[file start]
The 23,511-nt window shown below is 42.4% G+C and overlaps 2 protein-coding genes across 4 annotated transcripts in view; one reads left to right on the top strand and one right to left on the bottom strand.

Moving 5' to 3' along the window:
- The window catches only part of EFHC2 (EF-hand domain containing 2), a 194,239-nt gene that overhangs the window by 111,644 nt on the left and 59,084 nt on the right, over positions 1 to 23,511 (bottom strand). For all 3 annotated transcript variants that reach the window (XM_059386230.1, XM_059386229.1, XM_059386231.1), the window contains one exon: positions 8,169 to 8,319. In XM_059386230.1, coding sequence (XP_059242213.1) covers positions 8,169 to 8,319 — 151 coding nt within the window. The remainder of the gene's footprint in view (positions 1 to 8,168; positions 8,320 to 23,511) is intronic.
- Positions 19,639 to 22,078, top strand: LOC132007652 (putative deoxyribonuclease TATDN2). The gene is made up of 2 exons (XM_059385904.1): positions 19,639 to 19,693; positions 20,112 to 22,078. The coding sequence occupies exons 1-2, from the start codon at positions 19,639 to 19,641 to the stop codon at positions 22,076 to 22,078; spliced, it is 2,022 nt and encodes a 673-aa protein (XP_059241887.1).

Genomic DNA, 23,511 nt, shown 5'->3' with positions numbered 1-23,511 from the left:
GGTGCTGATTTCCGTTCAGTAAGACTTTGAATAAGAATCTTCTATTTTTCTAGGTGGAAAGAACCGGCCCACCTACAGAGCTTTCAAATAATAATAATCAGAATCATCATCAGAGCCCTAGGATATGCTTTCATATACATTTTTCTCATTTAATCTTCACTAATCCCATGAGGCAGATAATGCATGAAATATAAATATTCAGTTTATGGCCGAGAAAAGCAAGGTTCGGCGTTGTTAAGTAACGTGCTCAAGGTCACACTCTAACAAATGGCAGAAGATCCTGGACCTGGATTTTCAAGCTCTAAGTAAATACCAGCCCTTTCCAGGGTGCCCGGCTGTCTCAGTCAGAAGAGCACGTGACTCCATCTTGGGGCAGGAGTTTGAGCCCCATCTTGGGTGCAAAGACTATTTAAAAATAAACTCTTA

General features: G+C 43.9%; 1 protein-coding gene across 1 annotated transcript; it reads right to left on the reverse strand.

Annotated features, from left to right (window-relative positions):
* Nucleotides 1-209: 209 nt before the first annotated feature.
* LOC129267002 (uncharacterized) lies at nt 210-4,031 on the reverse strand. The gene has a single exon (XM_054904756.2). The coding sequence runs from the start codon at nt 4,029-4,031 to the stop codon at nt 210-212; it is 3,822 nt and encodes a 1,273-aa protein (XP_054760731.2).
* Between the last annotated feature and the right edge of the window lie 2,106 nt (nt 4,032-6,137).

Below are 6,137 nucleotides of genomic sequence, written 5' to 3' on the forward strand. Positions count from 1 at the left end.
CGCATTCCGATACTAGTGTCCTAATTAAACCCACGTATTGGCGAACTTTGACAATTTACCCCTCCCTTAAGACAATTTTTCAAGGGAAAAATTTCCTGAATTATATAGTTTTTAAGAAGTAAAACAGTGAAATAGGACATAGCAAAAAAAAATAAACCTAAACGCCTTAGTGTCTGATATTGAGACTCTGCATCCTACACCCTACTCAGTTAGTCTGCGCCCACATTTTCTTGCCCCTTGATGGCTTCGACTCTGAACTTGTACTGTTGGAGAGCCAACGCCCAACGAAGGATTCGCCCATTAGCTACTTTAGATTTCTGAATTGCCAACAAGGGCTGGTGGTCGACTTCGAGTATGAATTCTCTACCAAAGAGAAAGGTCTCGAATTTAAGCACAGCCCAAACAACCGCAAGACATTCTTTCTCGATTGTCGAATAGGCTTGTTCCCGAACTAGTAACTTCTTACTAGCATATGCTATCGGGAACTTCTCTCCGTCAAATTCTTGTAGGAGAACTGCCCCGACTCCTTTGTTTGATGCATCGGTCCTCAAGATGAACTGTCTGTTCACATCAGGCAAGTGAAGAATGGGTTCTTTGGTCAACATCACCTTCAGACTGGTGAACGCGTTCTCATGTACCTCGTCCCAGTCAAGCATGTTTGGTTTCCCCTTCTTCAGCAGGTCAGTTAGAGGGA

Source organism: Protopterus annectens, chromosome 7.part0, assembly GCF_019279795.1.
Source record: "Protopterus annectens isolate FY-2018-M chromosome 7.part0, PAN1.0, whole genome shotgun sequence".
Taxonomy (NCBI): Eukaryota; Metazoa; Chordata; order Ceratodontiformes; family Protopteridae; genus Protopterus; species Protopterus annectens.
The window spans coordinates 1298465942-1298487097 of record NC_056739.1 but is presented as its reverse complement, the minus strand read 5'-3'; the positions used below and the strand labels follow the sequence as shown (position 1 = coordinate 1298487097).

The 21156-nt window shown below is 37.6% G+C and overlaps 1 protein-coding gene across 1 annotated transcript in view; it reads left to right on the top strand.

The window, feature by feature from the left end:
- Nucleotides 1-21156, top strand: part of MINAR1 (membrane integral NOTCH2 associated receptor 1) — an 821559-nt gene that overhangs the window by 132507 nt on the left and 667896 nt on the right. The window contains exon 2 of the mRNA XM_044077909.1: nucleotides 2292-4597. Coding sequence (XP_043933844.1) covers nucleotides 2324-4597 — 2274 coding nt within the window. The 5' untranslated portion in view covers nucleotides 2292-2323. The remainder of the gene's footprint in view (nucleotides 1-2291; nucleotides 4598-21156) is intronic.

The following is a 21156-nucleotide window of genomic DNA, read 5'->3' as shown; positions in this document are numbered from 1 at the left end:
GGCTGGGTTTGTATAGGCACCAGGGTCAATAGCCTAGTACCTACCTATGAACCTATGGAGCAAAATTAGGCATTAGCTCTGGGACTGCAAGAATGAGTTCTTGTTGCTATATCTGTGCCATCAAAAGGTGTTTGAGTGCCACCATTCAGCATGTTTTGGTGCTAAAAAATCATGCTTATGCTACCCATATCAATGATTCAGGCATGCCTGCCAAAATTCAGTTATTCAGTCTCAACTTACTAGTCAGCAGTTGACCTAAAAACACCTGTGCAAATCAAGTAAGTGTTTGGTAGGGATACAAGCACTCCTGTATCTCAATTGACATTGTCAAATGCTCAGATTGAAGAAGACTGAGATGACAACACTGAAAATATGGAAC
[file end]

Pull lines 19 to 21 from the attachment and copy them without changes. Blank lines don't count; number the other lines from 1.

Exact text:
The window, feature by feature from the left end:
- Nucleotides 1-21156, top strand: part of MINAR1 (membrane integral NOTCH2 associated receptor 1) — an 821559-nt gene that overhangs the window by 132507 nt on the left and 667896 nt on the right. The window contains exon 2 of the mRNA XM_044077909.1: nucleotides 2292-4597. Coding sequence (XP_043933844.1) covers nucleotides 2324-4597 — 2274 coding nt within the window. The 5' untranslated portion in view covers nucleotides 2292-2323. The remainder of the gene's footprint in view (nucleotides 1-2291; nucleotides 4598-21156) is intronic.

The following is a 21156-nucleotide window of genomic DNA, read 5'->3' as shown; positions in this document are numbered from 1 at the left end: